Why Hong Kong is a city of fakes: five recent counterfeit operations busted by customs officers
From a deceptive-fruit scandal to fake Korean cosmetic products, the city is awash with phoney merchandise. We look back at some of the biggest counterfeit capers to have shaken the city
Owing to its proximity to China, a nation responsible for more than 86 per cent of the world’s counterfeit goods, according to a 2017 report by law enforcement agency Europol, Hong Kong is awash with fake merchandise.
While the law states that anyone convicted of importing or exporting forged goods faces a fine of up to HK$500,000 (US$64,000) and up to five years in prison, running a phoney-goods racket can be so lucrative some people think it’s worth the risk. With a Hong Kong taxi driver having been arrested on Thursdayfor scamming passengers with fake banknotes, we recalled some other counterfeit cases Hong Kong customs officers have uncovered in recent years.
Hong Kong was rocked by a counterfeit fruit scandal in 2014, when an eagle-eyed shopper in Yuen Long, in the New Territories, complained to the Customs and Excise Department after noticing their favourite oranges were sourer and had thicker skins than usual.
It wasn’t that the oranges were fake fruit; tests by government chemists found them edible. Rather, the fakes were wrongly labelled as premium imports from American supplier Sunkist and were being sold for half the price of the quality brand.
The proof was on the peel: the paper labels slapped on the fakes stood out from the genuine plastic ones. An intensive two-week investigation proved fruitful: detectives traced the suspicious citruses to North Africa. Two stall owners and three sales staff were arrested, and 5,200 oranges and 112,000 forged labels seized. However, the original crime syndicate was never unpeeled.
They say if it’s too good to be true, then it probably is – especially when it comes to suspiciously cheap smartphones. Just last week, 130 customs officers swooped on shops in Mong Kok’s famed consumer electronics Mecca Sin Tat Plaza, as well as storage units in Sham Shui Po and Causeway Bay. A total of 17 business owners and sales staff were arrested, and more than 3,000 counterfeit accessories, said to be “sophisticated imitations”, were seized, along with 100 used smartphones being sold as new.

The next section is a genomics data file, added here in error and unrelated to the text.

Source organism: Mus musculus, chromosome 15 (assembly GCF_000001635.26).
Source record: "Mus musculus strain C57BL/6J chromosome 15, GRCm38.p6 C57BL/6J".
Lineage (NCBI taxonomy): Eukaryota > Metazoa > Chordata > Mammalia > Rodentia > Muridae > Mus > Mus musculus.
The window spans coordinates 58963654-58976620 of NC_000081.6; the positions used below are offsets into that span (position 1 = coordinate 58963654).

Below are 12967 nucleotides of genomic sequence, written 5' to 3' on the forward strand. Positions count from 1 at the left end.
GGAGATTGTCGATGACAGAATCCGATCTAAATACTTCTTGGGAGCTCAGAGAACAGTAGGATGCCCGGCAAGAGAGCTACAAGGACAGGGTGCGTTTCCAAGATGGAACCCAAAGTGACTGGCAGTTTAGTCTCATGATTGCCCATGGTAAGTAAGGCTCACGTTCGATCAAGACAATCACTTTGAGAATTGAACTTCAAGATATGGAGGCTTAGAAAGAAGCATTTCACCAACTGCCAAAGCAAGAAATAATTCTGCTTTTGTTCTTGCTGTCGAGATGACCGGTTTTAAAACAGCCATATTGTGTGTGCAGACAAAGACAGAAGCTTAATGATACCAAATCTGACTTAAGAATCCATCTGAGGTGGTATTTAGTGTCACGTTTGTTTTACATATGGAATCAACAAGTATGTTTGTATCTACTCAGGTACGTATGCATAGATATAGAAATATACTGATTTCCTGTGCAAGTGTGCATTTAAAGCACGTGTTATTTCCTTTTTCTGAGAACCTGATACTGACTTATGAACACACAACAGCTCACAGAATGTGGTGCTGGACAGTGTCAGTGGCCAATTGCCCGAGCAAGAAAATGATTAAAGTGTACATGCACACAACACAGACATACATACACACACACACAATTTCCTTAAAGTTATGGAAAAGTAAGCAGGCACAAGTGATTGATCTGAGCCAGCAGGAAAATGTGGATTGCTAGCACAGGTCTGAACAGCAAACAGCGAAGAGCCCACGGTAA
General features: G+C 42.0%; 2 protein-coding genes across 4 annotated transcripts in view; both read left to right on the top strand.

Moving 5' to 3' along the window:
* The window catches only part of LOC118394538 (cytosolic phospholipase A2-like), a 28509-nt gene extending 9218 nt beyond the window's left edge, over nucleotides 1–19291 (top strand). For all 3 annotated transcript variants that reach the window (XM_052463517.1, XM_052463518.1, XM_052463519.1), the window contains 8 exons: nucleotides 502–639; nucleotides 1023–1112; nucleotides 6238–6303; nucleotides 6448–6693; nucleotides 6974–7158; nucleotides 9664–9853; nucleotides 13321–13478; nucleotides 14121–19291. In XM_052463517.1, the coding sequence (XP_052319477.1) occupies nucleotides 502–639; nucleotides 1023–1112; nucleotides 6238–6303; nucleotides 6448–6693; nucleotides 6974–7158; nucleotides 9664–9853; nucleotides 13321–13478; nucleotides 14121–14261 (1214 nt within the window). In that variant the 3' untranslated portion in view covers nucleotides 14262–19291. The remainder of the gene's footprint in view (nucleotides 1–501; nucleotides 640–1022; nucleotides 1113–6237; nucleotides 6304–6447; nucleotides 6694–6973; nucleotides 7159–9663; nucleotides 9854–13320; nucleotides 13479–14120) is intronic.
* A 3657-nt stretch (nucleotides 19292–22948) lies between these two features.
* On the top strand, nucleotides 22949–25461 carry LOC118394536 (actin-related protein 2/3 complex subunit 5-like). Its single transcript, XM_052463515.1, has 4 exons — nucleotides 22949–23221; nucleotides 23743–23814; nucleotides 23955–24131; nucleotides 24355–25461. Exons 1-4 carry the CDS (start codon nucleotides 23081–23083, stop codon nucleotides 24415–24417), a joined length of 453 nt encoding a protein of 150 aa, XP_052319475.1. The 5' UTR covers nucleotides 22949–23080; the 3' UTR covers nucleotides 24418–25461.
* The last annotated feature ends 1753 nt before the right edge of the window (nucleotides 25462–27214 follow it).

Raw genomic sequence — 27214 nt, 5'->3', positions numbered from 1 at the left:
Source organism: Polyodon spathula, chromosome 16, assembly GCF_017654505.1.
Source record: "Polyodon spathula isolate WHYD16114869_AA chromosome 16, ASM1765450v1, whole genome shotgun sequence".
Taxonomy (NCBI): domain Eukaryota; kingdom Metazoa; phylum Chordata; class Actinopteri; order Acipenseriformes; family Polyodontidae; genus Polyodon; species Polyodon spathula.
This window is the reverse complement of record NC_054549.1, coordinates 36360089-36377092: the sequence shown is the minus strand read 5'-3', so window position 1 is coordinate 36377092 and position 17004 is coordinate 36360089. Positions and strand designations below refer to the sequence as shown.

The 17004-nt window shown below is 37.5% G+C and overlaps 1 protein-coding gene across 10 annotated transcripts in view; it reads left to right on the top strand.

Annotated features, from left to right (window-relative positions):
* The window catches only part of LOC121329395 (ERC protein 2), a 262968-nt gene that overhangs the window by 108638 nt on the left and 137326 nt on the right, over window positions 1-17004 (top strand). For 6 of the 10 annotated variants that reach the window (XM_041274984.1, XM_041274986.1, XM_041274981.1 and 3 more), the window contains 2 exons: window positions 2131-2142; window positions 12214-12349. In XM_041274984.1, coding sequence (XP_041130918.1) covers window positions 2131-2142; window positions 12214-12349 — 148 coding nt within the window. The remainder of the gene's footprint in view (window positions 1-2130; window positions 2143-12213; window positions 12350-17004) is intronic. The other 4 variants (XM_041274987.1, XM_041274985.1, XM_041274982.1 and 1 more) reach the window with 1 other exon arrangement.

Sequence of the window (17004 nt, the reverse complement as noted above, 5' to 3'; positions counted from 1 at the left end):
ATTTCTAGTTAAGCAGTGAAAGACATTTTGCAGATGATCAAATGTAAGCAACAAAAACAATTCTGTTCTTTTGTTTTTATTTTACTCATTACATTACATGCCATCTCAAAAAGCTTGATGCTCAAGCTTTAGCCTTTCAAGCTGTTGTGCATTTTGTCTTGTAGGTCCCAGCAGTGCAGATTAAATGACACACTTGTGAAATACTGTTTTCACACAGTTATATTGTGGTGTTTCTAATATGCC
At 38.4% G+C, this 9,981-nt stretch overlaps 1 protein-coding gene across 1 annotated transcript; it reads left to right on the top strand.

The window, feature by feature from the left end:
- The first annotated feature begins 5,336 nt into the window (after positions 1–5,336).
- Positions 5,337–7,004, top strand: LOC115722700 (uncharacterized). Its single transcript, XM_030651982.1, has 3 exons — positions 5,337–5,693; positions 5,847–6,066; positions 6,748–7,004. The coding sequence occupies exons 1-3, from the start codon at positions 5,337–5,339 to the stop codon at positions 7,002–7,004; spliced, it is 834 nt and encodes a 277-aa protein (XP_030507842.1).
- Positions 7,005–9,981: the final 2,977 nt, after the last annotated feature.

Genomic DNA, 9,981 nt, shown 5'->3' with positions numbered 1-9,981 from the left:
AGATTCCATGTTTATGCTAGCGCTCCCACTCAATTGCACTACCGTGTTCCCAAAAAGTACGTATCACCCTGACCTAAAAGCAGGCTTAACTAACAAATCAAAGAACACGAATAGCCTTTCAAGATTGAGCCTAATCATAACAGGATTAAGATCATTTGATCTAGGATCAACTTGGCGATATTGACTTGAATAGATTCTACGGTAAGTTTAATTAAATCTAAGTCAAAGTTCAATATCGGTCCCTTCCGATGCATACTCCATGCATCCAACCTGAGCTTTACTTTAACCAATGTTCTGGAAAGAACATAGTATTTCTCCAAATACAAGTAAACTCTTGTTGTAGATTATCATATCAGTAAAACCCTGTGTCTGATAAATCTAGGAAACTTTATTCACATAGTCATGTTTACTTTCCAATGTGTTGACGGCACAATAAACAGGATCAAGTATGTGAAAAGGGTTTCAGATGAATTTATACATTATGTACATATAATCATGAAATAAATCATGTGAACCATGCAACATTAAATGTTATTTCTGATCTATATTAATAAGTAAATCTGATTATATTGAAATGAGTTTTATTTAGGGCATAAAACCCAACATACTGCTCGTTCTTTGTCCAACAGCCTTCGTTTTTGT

The goods, which were worth an estimated HK$1.5 million, included Apple, Samsung, Xiaomi and Sony handsets, and were being sold for 40 to 50 per cent less than usual.
Perhaps no single item better represents the global war on counterfeit goods than the designer handbag. Few travellers to Hong Kong will have made it through Tsim Sha Tsui without being offered a copy handbag, while some tourists plan trips specifically around areas famed for fake luggage.
The government is attempting to hold back the tide with frequent swoops and occasional major busts, such as a cargo-load of 6,000 fake designer bags and wallets with an estimated HK$850,000 street value intercepted in Tuen Mun in January. In 2016, an operation code-named “Torpedo” also netted 10,000 fake goods – including bags, watches and sunglasses – worth HK$5 million in a crackdown at the popular Ladies’ Market, in Mong Kok.
Hong Kong consumers were left feeling queasy after around 4,000 purported Chinese medicinal products, with a street value of HK$500,000, were seized in January this year. Customs officers broke up a crime ring that supplied local retailers with counterfeit herbal pills and medicated balms passed off as being from four brands – three Hong Kong and one Chinese. Five suspects, including a 29-year-old female ringleader, were arrested and later released on bail.
To explain why they were retailing for as little as 50 per cent of the regular Hong Kong price, consumers were told that the drugs were parallel imports from African and Southeast Asia.
During a large-scale bust in December 2017, customs officers seized more than 5,200 counterfeit Korean skincare and cosmetic products purported to be from major brands including Sulwhasoo, Laneige and Innisfree.
Nine shops, including chemists and grocers, sold the very realistic fakes – including face powder, perfume, facial cleansers and facial masks – for between HK$70 and HK$800. Lab tests cleared the products of any harmful ingredients, such as heavy metals.
Twelve people were arrested, including a 31-year-old ringleader who had been storing the products in a Tsing Yi industrial building.